Les Santons de Provence

Being from Marseille, the traditions from this region are the most familiar to me and ones that I hold quite close to my heart. Bringing an entire village of Santons to Australia has been a big adventure to say the least – but I am so glad that they are finally here and ready to be admired and enjoyed by Melbourne.

 

 

 

 

 

 

 

 

 

 

 

 

 

 

 

Santons (Provençal: "santoun," or "little saint") are small (2.5–15 cm) hand-painted terracotta nativity scene figurines produced in the Provence region of south eastern France. In a traditional Provençal crèche, there are 55 individual figures representing various characters from Provençal village life such as the shepard in the wind, the fishmonger, the school teacher, the butcher and so on.

The first clay santons were created by Marseillais artisan Lagnel (1764-1822) during the French Revolution when churches were forcibly closed and their large nativity scenes prohibited. Lagnel crafted small figurines in plaster molds and let them dry before firing them.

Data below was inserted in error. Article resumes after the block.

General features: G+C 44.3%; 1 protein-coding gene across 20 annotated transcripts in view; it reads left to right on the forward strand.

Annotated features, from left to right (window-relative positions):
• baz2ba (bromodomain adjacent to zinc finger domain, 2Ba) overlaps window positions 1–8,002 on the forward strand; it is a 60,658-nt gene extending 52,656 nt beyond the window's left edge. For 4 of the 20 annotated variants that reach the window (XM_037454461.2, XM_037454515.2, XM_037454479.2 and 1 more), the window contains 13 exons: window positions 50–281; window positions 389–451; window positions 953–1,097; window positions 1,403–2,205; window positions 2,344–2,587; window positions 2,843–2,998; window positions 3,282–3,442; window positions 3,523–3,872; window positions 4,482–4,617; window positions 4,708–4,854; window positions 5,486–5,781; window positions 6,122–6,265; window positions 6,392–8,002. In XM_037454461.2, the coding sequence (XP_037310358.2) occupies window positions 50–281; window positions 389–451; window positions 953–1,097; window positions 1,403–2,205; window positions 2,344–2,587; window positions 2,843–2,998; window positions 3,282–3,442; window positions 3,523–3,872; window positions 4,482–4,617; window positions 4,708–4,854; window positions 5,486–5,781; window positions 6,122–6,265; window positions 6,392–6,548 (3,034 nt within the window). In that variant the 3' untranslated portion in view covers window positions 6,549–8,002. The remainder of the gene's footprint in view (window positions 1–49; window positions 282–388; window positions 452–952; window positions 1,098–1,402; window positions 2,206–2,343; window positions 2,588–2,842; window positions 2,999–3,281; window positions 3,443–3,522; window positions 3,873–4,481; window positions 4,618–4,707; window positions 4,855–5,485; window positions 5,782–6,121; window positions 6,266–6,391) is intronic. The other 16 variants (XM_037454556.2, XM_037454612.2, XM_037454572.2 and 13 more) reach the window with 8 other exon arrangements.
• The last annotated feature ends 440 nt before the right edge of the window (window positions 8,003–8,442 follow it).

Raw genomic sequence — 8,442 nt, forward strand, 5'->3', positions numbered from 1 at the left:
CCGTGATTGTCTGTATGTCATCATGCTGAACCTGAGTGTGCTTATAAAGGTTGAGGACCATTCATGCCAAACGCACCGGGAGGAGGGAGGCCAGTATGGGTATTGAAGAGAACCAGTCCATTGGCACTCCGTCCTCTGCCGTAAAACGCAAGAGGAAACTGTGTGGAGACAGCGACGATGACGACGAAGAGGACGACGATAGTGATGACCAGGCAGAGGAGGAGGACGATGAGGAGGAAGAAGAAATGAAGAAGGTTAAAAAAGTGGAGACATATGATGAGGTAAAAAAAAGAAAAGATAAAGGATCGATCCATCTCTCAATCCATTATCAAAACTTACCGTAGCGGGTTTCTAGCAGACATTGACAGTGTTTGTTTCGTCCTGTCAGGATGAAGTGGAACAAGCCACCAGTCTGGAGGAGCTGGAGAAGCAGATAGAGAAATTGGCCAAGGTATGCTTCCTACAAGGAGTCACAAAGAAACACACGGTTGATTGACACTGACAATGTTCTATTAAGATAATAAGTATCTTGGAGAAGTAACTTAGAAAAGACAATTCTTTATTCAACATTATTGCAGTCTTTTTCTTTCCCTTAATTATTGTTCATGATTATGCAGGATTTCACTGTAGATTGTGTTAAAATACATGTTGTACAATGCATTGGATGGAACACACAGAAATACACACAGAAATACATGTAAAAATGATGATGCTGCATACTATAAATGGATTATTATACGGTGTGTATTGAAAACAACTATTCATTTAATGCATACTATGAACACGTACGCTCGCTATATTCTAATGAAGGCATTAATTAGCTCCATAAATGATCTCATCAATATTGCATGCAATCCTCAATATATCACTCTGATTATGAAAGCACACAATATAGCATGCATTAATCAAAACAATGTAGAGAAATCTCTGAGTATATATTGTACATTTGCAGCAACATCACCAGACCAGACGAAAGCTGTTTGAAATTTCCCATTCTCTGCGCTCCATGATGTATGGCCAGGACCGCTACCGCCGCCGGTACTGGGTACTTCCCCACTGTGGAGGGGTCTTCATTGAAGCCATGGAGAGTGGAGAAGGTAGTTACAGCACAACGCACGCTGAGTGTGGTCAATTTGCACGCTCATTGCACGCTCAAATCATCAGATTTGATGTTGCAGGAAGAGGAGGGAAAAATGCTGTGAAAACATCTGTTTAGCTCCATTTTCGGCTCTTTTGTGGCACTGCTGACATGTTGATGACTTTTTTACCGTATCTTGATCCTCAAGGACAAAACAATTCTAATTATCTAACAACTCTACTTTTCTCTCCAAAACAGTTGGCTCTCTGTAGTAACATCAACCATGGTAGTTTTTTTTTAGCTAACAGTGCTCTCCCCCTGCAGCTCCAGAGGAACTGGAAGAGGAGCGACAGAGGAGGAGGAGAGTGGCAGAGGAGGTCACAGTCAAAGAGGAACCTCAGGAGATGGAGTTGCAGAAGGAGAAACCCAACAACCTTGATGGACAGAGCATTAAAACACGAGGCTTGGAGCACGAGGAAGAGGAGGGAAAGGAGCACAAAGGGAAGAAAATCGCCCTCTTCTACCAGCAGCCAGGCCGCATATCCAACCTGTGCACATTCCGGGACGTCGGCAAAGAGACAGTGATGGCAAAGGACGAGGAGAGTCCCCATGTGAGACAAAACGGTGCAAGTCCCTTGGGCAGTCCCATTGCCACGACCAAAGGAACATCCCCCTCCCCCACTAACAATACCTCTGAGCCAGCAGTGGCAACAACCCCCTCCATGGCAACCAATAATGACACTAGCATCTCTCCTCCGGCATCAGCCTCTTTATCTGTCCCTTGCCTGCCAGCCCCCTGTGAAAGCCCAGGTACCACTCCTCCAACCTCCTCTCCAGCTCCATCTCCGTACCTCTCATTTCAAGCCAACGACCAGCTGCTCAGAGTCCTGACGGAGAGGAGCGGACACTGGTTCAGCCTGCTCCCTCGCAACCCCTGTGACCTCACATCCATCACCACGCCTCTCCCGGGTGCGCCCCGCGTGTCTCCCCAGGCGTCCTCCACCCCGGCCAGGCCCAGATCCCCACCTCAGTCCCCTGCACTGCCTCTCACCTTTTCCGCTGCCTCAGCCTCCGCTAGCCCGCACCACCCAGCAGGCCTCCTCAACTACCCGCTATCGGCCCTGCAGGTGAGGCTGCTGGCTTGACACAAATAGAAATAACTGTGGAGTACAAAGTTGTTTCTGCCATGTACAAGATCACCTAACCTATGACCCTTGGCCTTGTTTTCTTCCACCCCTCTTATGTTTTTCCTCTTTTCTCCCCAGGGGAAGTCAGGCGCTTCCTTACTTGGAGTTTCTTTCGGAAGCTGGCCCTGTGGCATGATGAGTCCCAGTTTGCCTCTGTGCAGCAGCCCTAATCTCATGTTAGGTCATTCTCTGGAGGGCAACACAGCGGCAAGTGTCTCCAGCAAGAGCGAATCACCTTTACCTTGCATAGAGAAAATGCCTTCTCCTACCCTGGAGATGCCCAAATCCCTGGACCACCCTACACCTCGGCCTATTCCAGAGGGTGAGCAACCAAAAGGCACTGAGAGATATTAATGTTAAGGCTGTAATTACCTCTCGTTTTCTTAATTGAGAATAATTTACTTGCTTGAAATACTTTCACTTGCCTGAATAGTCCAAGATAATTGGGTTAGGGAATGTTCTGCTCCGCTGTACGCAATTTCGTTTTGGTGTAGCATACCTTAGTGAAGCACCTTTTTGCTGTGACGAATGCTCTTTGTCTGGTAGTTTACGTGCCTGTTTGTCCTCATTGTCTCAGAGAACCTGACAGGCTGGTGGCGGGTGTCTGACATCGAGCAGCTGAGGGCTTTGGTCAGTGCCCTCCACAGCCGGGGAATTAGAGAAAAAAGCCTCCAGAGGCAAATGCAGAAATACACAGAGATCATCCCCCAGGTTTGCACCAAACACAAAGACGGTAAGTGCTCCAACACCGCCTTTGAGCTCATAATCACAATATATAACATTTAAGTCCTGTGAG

A maker of santons is a santonnier, and the creation of santons today is essentially a family craft, handed down from parents to children.  Since 1803, santonniers have gathered in Marseille each December to display and sell their wares at the Foire des Santonniers. 

Modern santons are generally fired in a kiln. There are two types of santons: santons d'argile (clay figures), and doll-like santons habillés (clothed figures) – both are displayed here at Paris to Provence.

 

Visit le village des Santons during the festival.

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